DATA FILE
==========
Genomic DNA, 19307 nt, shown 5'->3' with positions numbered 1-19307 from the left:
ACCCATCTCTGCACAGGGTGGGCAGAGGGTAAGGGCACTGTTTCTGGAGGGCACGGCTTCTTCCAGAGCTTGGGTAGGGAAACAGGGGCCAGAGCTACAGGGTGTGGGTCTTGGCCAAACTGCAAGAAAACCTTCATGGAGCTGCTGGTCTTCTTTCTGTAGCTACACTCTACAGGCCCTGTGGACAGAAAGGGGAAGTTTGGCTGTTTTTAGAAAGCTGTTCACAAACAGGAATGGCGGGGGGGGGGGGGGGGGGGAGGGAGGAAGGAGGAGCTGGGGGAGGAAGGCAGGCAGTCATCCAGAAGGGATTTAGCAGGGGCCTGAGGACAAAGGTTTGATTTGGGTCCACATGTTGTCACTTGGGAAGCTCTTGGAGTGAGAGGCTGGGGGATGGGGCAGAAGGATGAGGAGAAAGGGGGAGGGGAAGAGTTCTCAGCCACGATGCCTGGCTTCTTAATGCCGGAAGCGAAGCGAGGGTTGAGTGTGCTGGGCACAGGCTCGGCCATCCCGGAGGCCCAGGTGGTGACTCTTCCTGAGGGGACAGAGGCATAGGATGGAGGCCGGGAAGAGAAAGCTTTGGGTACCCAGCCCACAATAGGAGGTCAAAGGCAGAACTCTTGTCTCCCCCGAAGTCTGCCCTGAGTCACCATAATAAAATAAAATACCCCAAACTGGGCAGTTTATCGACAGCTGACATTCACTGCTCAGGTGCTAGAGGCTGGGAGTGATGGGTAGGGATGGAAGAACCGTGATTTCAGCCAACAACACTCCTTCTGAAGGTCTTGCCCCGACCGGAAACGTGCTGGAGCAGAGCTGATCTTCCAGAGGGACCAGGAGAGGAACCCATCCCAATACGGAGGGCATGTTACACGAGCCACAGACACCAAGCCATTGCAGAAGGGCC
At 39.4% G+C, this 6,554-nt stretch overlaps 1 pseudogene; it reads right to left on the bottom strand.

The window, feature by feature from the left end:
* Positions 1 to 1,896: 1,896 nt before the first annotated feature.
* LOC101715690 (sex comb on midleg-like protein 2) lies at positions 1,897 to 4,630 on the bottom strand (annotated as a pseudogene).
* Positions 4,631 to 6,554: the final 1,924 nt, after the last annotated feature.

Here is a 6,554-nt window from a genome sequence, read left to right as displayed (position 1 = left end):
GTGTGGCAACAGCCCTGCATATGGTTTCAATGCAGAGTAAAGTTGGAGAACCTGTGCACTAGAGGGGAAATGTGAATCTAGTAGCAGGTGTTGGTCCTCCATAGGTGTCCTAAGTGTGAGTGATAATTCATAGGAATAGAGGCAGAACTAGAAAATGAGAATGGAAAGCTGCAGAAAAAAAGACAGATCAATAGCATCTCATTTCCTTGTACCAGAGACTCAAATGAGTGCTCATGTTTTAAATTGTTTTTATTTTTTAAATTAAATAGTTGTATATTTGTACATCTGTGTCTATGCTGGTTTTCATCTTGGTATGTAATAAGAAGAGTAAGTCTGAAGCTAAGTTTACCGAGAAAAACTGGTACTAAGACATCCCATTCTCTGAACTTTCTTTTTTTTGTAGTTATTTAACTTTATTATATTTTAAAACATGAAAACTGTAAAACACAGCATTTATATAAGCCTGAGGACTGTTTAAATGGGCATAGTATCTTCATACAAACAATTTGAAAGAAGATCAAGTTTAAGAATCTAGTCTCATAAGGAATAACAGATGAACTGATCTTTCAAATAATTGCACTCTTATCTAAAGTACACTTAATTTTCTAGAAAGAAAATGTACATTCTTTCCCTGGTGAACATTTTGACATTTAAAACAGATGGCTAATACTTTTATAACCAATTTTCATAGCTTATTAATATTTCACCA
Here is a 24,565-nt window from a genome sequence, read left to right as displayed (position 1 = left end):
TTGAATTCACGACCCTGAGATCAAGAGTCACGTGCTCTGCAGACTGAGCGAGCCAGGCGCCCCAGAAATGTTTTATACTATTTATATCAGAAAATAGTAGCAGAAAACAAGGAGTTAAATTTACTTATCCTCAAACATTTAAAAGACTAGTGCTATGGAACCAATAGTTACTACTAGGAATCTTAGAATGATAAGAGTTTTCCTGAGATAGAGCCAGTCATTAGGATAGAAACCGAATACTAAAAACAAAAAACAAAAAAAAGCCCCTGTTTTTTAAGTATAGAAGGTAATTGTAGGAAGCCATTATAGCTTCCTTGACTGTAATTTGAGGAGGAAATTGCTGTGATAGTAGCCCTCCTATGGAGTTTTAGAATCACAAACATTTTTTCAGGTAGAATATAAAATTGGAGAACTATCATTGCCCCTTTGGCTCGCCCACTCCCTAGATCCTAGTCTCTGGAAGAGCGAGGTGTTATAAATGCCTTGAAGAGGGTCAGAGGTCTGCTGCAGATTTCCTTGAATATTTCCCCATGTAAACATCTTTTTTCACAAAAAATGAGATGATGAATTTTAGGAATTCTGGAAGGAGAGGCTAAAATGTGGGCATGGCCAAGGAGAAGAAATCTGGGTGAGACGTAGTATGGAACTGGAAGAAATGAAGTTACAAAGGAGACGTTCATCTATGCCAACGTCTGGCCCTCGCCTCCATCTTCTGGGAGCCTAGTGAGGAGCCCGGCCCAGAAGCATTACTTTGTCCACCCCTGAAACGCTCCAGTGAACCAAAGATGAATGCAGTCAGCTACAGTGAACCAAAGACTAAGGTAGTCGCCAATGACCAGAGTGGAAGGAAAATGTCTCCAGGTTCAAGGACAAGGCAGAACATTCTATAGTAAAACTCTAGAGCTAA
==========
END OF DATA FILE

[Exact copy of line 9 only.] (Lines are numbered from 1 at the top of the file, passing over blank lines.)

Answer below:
GTGTGGCAACAGCCCTGCATATGGTTTCAATGCAGAGTAAAGTTGGAGAACCTGTGCACTAGAGGGGAAATGTGAATCTAGTAGCAGGTGTTGGTCCTCCATAGGTGTCCTAAGTGTGAGTGATAATTCATAGGAATAGAGGCAGAACTAGAAAATGAGAATGGAAAGCTGCAGAAAAAAAGACAGATCAATAGCATCTCATTTCCTTGTACCAGAGACTCAAATGAGTGCTCATGTTTTAAATTGTTTTTATTTTTTAAATTAAATAGTTGTATATTTGTACATCTGTGTCTATGCTGGTTTTCATCTTGGTATGTAATAAGAAGAGTAAGTCTGAAGCTAAGTTTACCGAGAAAAACTGGTACTAAGACATCCCATTCTCTGAACTTTCTTTTTTTTGTAGTTATTTAACTTTATTATATTTTAAAACATGAAAACTGTAAAACACAGCATTTATATAAGCCTGAGGACTGTTTAAATGGGCATAGTATCTTCATACAAACAATTTGAAAGAAGATCAAGTTTAAGAATCTAGTCTCATAAGGAATAACAGATGAACTGATCTTTCAAATAATTGCACTCTTATCTAAAGTACACTTAATTTTCTAGAAAGAAAATGTACATTCTTTCCCTGGTGAACATTTTGACATTTAAAACAGATGGCTAATACTTTTATAACCAATTTTCATAGCTTATTAATATTTCACCA